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How to Read an Italian Flour Label - Forno Bravo Forum: The Wood-Fired Oven Community

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I'm Peter Reinhart! Ask Me Anything! Monday, February 15, 2016 7:00-8:00 pm EST

To kick off our AMA feature, we have invited author, chef and master bread maker and host of Pizza Quest, Peter Reinhart, to be our first host! Peter will be in the Forum on Monday, February 15th, from 7:00 - 8:00 pm EST. If you are unable to be online during the live session, you can post your questions in the sticky post. Peter will answer those questions during the live session on February 15th. You can view Peter's answers to your questions as well as what happened during the live session in the session thread.

Ask Me Anything New Forum Feature

You will notice a new forum at the top of the main page called, "Ask Me Anything". This forum will be used for live one hour "Ask Me Anything" (AMA) sessions hosted by people who are knowledgeable in different areas pertaining to wood fired ovens. How it works:
- Each AMA will have a "sticky" thread where the community can post questions they would like answered during the live session. This will allow everyone to participate even if you can't be online for the live session. These questions will not be answered by the host until the live AMA; if you need an answer quickly, you should post it in the appropriate Forum area for the community to respond.
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We hope you enjoy this new feature! Please let us know if there is a topic that you'd like to have as an AMA and we'll look for a host!

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How to Read an Italian Flour Label

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  • How to Read an Italian Flour Label

    The Italian method for describing bread is very different from how we do it in the states. Tipo 00, Tipo 0, etc. describes primarily how finely milled the flour is, maximum ash content, etc. There some minimum glutin level, which doesn't tell you anything. They use the "W" scale to describe the strength of the flour -- how hard it is to work, how elastic it is, how long it takes to rise, etc. For example, a W of 170 is for cookies and pastry, 180-260 is for bread and some pizza (55%-65% hydration), 280-350 is for egg pasta, and some breads (65%-75% hydration).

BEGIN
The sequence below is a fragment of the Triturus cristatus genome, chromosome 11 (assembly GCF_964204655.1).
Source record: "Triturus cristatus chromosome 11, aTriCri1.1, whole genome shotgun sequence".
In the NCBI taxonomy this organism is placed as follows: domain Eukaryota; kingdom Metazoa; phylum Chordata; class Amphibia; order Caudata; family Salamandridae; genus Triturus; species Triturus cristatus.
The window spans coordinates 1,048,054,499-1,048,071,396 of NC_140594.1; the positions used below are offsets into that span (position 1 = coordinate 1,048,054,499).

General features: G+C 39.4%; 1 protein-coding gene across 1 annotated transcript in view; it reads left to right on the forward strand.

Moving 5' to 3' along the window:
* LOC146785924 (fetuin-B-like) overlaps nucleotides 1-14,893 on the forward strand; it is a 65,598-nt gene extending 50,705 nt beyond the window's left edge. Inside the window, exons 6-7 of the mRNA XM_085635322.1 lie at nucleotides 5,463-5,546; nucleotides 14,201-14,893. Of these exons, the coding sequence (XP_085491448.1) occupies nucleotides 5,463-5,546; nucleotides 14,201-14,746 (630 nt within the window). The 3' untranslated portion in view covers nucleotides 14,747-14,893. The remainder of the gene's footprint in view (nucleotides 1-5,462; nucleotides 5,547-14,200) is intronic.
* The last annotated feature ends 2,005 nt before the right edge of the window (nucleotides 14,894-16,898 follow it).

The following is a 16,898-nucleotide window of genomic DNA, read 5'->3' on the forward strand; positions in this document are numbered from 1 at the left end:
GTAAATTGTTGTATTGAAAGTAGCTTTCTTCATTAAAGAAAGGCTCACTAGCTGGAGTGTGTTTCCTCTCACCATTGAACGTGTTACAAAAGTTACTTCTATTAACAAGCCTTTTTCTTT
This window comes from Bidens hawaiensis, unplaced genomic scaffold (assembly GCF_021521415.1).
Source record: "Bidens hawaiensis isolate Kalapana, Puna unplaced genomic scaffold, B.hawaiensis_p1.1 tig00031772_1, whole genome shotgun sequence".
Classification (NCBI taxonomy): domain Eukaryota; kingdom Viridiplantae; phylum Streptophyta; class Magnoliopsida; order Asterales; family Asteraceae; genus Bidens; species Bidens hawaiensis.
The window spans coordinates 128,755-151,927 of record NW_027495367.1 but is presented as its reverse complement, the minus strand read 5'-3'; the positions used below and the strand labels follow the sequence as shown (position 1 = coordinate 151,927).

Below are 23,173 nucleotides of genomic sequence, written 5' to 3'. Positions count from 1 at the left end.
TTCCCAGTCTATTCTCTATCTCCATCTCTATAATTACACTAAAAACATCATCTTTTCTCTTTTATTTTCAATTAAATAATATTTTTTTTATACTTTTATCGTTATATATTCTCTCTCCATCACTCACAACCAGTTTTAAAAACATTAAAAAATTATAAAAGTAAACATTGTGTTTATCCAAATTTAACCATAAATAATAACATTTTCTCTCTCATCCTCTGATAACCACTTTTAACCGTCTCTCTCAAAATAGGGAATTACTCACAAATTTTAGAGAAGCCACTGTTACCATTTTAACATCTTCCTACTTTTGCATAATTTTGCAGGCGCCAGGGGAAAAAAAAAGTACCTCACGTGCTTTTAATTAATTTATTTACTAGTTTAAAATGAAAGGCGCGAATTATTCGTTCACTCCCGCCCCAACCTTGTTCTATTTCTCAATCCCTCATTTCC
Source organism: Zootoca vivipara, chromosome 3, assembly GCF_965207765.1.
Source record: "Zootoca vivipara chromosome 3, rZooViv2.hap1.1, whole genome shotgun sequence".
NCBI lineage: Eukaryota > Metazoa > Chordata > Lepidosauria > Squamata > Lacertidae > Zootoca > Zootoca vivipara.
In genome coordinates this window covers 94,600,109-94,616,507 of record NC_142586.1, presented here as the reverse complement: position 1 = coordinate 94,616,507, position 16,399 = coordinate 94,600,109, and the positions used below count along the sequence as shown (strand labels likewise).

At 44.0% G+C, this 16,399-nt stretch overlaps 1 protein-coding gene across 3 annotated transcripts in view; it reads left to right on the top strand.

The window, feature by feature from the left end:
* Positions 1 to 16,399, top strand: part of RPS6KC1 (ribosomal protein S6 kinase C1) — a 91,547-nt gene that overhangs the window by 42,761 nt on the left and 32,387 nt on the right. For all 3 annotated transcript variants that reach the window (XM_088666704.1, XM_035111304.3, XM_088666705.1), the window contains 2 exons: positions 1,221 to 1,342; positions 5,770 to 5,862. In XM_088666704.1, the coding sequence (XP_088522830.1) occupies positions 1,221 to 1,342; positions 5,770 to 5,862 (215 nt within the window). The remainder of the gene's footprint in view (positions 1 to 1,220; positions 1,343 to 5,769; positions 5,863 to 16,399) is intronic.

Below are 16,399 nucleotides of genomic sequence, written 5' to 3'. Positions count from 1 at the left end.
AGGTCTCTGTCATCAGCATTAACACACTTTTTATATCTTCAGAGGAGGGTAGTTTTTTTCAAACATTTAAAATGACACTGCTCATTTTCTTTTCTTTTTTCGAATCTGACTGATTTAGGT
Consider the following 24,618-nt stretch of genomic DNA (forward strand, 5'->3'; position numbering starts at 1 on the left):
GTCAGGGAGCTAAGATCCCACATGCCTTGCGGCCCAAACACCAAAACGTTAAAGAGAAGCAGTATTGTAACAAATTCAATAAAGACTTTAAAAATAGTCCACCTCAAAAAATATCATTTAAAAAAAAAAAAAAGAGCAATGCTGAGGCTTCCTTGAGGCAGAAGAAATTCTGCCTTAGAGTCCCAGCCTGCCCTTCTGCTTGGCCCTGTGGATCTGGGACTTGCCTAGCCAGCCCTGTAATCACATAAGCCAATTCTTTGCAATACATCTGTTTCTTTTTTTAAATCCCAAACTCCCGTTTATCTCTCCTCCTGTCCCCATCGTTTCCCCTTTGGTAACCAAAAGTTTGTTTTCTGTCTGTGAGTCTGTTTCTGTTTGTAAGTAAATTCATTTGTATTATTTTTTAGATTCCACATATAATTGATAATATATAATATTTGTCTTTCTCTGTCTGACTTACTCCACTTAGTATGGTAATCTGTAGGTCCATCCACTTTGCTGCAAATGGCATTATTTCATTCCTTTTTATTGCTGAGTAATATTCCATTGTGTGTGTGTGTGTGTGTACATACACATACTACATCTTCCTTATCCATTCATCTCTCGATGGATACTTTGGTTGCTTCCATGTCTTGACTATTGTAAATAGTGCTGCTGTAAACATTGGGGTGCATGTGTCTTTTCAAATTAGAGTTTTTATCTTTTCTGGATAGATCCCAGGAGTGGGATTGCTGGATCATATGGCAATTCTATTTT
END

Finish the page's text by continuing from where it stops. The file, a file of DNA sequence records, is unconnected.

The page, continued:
Tipo 00 is the highest standard, the finest milled and the lowest ash content. The Tipo 00 you find in a market, unless it specifically says "for pizza" or "special" has a W of between 150-200 -- very low, very light. To make pizza or bread, you are supposed to mix the light flour with a very high W specialty flour to get the strength you want.

    That's why buying Italian flour can be a challenge.

    The nice thing about the specific Caputo flour that we get is that it is pre-blended for pizza, so you don't have to do any mixing. It's also good for focaccia and light bread, like Ciabatta.

    Caputo makes a whole product line of flours, but we only get the pizza flour here in the states. That is their specialty, and what they are so well-known for.

    There is a good description in Wikipedia. It's in Italian, but you get the drift pretty easily.

    http://it.wikipedia.org/wiki/Farina
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